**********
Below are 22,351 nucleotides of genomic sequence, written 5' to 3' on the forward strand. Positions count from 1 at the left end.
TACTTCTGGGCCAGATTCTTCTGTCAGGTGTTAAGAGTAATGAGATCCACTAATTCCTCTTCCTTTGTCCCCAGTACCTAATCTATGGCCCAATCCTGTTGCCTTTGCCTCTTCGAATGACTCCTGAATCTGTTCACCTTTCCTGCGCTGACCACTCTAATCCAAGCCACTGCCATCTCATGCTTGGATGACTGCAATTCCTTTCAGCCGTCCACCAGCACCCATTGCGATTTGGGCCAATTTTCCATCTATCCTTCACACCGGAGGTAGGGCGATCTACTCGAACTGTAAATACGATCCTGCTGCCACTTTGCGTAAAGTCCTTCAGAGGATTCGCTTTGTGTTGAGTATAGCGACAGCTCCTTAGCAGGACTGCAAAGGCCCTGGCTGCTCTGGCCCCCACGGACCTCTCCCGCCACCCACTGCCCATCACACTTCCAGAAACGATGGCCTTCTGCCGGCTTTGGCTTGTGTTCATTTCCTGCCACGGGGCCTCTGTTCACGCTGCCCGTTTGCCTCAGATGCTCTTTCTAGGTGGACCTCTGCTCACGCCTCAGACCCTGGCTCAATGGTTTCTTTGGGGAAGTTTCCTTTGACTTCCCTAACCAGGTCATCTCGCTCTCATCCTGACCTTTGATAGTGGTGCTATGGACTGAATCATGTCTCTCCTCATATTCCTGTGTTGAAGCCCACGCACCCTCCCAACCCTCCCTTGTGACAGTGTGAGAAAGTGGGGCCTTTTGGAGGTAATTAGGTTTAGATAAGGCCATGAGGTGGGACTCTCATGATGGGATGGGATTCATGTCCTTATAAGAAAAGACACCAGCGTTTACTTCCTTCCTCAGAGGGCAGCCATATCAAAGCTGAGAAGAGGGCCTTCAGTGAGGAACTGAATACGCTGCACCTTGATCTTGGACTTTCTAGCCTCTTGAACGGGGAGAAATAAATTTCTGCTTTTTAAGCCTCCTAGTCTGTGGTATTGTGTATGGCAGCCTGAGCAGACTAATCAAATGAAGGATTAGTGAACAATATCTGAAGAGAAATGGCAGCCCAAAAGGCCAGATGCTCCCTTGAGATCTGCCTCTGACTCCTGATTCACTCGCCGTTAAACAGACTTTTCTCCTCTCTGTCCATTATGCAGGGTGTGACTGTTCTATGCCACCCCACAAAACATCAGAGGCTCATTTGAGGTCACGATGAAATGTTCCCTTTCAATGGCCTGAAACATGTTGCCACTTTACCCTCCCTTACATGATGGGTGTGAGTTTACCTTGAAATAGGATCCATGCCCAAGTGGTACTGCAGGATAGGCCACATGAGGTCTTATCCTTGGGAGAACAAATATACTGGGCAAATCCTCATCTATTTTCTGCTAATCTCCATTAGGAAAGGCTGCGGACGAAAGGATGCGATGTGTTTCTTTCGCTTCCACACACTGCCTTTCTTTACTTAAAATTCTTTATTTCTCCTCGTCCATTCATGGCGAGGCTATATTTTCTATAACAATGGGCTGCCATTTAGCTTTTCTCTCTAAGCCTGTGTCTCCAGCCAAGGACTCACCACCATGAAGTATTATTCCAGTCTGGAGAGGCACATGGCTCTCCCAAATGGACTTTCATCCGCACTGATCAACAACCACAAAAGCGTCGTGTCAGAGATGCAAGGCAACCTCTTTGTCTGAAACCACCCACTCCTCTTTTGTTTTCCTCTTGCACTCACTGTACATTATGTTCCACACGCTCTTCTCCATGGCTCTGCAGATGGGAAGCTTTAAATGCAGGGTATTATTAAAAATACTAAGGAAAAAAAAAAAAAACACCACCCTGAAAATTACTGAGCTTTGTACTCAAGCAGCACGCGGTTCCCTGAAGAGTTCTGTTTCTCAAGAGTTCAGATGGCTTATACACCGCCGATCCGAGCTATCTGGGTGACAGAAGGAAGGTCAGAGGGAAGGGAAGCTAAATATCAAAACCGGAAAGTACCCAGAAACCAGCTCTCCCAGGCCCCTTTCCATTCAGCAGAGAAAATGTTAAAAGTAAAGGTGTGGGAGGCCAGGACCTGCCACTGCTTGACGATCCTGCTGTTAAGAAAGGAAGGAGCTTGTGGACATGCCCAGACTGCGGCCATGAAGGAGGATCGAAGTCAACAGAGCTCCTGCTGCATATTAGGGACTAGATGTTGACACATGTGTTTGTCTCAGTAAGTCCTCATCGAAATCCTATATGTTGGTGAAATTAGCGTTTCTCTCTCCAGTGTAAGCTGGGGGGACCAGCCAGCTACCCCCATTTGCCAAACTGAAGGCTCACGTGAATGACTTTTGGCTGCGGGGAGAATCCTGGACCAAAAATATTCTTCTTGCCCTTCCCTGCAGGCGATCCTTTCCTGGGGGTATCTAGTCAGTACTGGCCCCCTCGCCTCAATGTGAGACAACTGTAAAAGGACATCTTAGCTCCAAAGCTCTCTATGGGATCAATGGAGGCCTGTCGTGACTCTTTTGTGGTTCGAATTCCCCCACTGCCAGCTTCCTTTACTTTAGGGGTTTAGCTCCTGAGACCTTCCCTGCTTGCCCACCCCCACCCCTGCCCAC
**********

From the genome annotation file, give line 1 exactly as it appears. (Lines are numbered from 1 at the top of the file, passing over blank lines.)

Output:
Below are 22,351 nucleotides of genomic sequence, written 5' to 3' on the forward strand. Positions count from 1 at the left end.